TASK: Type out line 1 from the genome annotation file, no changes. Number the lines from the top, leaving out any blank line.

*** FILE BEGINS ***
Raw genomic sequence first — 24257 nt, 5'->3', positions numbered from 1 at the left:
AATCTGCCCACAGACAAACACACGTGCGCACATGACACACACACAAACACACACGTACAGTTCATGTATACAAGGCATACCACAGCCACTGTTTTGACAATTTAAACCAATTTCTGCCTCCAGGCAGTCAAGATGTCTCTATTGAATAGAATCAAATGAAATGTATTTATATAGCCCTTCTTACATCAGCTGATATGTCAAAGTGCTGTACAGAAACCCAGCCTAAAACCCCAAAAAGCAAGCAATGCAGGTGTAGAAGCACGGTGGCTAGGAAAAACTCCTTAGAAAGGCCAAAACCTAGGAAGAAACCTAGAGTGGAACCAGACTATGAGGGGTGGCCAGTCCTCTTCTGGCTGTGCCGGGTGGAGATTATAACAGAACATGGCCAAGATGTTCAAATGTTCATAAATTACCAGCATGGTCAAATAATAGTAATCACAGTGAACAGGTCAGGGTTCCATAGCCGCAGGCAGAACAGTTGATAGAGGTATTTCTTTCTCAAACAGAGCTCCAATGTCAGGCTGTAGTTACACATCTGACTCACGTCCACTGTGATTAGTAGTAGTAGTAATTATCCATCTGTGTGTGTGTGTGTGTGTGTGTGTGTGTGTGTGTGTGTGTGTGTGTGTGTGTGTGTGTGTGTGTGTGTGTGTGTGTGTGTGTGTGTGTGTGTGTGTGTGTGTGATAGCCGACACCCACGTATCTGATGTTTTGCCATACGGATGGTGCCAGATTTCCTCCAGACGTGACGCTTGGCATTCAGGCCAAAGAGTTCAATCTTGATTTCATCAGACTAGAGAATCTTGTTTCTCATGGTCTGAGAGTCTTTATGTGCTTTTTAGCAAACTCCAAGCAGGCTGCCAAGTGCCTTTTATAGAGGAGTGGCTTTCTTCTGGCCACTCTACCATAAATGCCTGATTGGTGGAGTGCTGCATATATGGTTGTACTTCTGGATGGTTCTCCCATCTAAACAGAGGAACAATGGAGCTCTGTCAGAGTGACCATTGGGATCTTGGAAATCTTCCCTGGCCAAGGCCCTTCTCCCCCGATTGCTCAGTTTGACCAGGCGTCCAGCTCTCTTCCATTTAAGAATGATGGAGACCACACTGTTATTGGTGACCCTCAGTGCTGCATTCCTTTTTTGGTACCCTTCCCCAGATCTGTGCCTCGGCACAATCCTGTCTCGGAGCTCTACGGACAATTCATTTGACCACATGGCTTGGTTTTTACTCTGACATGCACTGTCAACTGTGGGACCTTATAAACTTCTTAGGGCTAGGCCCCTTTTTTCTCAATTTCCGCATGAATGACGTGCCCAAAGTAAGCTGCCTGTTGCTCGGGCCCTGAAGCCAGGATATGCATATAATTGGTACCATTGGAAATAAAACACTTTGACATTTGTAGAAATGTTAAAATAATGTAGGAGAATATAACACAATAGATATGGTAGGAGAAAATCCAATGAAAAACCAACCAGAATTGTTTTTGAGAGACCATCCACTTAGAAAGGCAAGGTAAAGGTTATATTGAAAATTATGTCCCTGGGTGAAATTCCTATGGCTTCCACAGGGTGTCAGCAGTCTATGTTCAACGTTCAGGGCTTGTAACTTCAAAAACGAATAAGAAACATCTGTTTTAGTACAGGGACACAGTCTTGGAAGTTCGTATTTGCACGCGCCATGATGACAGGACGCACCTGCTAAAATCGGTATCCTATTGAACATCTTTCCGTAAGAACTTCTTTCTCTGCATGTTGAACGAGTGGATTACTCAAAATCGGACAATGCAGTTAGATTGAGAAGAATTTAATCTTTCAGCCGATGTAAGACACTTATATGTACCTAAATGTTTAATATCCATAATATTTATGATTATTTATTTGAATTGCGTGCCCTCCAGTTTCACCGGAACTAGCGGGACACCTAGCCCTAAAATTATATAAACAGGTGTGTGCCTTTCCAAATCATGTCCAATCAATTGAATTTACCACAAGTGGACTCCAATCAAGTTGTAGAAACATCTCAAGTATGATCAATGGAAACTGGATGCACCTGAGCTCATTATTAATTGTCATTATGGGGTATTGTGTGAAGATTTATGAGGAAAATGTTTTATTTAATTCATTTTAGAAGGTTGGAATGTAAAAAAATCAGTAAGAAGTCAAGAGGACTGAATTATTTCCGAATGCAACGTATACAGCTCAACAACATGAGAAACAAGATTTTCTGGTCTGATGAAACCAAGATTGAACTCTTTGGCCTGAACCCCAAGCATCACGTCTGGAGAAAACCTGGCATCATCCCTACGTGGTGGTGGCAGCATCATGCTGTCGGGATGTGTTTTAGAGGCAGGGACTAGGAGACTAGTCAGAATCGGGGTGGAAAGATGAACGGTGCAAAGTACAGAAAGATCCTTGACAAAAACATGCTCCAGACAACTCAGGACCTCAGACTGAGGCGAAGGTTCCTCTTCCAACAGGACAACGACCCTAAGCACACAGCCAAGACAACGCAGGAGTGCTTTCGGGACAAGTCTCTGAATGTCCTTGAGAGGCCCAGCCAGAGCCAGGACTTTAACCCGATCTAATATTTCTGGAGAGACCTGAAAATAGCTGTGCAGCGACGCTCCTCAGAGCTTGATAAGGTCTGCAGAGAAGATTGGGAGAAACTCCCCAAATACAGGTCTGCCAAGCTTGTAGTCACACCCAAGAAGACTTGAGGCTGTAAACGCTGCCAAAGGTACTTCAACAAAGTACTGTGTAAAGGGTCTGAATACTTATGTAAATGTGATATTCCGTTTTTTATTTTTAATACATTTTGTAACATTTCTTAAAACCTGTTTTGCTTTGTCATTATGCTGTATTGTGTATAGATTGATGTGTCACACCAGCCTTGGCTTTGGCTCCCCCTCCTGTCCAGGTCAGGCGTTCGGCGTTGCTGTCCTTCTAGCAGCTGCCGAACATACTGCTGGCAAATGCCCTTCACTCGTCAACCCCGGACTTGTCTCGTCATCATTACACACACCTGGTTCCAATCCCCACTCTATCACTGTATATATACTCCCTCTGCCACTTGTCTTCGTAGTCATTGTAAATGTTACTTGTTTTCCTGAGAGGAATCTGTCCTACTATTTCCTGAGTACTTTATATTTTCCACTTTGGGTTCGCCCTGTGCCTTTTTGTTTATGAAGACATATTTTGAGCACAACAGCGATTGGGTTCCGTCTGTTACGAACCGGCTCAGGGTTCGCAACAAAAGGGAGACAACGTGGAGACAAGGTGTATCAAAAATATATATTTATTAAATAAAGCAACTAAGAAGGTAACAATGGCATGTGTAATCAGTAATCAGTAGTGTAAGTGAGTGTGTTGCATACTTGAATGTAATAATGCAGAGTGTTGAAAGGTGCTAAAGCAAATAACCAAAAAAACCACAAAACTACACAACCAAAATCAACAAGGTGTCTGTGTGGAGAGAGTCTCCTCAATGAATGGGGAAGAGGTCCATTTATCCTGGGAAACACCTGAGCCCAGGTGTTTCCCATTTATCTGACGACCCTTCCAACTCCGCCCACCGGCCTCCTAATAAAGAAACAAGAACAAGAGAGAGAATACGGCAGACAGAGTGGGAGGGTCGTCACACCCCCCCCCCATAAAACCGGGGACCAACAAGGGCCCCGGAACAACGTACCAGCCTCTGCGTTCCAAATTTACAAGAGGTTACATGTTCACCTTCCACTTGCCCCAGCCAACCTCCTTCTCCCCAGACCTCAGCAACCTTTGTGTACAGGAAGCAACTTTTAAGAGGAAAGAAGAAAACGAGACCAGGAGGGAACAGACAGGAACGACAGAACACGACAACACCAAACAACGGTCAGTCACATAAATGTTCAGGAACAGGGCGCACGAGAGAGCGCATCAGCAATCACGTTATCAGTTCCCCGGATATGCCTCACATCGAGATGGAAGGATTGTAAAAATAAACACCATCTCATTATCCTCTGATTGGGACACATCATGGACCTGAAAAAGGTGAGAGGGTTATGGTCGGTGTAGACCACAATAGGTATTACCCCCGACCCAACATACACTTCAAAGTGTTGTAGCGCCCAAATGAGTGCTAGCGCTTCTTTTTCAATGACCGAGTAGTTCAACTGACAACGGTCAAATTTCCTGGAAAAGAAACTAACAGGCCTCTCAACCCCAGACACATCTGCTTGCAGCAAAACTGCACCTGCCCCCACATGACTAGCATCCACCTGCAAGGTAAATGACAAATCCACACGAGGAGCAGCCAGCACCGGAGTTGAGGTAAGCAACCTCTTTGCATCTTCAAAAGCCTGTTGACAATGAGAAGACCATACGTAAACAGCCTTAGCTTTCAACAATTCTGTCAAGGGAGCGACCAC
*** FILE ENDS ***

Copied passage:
Raw genomic sequence first — 24257 nt, 5'->3', positions numbered from 1 at the left: